6. DOGCAPPER

    DOGCAPPER

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    When I hunted, I used falling block single shot only....Take 5 seconts longer and make the first shot....Remember if you miss with the first shot, you do not deserve a second..

    LT
     
  7. AndyW

    AndyW

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    Thanks for the input, ordered a repeater.
     
  8. people

    people

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    In the BR
     
  9. LHSmith

    LHSmith Site $$ Contributor

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    I would say it does matter in real world BR. The customs have a larger OD, and the ports are micro-ports...they are kept to the absolute minimum in size and are placed 180* apart. It is nowhere near the metal removal done on a factory repeater......Remington 700's have a mere strip of metal remaining between the port and mag well.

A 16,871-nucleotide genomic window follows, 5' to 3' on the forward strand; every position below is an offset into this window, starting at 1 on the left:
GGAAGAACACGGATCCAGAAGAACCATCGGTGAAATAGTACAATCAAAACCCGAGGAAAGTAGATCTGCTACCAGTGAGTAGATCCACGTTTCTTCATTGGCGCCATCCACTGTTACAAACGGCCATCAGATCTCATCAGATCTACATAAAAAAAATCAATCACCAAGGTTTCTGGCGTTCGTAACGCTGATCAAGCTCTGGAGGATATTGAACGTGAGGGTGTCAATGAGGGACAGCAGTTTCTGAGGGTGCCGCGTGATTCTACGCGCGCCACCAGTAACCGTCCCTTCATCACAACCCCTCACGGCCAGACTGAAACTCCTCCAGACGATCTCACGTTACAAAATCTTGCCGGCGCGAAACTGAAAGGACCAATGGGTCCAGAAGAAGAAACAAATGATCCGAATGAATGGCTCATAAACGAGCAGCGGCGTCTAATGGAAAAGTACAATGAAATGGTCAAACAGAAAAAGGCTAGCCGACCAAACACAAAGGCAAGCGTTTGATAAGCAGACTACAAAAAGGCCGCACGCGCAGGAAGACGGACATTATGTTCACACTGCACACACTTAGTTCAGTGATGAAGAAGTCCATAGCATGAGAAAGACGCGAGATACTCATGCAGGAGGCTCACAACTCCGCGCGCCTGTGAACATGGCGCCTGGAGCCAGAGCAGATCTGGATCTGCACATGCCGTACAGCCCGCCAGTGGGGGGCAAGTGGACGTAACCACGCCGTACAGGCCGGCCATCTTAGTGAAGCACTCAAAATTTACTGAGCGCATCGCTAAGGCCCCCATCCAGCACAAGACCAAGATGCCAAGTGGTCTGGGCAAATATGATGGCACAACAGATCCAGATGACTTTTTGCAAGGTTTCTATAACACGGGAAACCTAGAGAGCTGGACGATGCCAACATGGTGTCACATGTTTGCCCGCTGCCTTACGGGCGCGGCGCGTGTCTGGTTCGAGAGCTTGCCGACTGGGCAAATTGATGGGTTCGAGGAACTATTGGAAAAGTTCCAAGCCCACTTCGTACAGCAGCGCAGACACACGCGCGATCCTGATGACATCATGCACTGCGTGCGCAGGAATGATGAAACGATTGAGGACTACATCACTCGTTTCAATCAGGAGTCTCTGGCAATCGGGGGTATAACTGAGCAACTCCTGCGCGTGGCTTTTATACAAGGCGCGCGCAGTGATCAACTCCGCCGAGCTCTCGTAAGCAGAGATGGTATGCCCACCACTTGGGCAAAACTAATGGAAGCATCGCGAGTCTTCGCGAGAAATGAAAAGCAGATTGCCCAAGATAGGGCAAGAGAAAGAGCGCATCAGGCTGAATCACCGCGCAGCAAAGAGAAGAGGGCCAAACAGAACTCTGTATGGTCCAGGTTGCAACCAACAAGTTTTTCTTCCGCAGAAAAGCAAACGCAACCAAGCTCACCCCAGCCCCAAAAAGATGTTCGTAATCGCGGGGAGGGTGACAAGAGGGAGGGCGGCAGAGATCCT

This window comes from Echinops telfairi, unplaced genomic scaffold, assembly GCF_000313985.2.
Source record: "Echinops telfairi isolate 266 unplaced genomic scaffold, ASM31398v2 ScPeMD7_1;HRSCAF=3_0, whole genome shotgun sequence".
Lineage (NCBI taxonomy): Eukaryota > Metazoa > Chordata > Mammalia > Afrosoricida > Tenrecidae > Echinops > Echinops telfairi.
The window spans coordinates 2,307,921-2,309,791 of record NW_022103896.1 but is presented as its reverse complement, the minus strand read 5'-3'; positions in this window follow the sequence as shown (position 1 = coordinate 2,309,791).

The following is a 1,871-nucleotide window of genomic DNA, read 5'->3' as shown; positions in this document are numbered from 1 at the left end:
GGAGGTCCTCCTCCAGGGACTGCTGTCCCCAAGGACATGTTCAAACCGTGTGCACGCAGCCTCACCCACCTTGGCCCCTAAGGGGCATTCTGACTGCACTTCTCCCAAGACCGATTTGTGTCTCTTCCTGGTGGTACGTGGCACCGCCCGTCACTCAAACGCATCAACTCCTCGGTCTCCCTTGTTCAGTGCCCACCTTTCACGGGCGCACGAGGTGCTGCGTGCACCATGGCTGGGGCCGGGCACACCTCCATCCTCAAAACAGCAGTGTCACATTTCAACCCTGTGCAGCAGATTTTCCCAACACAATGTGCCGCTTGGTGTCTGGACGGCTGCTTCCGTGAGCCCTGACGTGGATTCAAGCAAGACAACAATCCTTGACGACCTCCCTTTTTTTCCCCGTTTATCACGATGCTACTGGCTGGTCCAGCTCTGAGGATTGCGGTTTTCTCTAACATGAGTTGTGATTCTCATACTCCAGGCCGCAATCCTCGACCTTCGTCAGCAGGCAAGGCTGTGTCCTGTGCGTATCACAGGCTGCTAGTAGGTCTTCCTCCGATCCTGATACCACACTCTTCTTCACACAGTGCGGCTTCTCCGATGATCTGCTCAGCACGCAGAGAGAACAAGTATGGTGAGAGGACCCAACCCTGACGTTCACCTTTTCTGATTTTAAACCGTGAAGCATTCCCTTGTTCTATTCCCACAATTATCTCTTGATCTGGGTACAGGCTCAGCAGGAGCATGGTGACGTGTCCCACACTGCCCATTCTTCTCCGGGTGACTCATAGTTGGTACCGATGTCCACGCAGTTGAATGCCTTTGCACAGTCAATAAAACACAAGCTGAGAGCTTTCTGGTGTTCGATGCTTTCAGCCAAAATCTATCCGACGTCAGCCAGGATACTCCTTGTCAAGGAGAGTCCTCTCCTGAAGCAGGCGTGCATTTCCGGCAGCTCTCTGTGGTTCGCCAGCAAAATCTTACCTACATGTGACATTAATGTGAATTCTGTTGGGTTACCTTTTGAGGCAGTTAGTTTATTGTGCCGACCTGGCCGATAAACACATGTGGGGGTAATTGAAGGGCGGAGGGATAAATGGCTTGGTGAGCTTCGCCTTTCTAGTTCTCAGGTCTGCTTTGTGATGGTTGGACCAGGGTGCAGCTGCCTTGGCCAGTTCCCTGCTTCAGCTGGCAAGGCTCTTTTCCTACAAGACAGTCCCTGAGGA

10. people

    people

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    ok I got you.
     
  11. JERRYHM

    JERRYHM Site $$ Contributor

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    All of single shot rifles that gave up a lot to this repeater!

    http://www.6mmbr.com/600nbrsa08.html
     
  12. camac

    camac Site $$ Contributor

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    Short, sweet and well said Jerry. A well built repeater can be mad out of heavy material and have minimal cut out as well. Some of the single column feed designs only have a "port" (differentiated from microport) size hole and are very stiff and work well.

    A few things to consider when looking at a repeater. Look at the cutout sizes and the "bulk" of receiver material. Some are cut out so far and completely open on top that they must flex like mad. The savage LRPV repeater (not the small tenon ones but target with closed top) and Tikka repeaters are good factory examples with small cutout areas. The LRPV is also bedded in and aluminum bed running full length under action. This arguably helps stiffen the action effect as well. A non factory repeater that looks very stiff is the Surgeon models with inbuilt picattinny rail. This helps stiffen them immensely and I would think they will shine.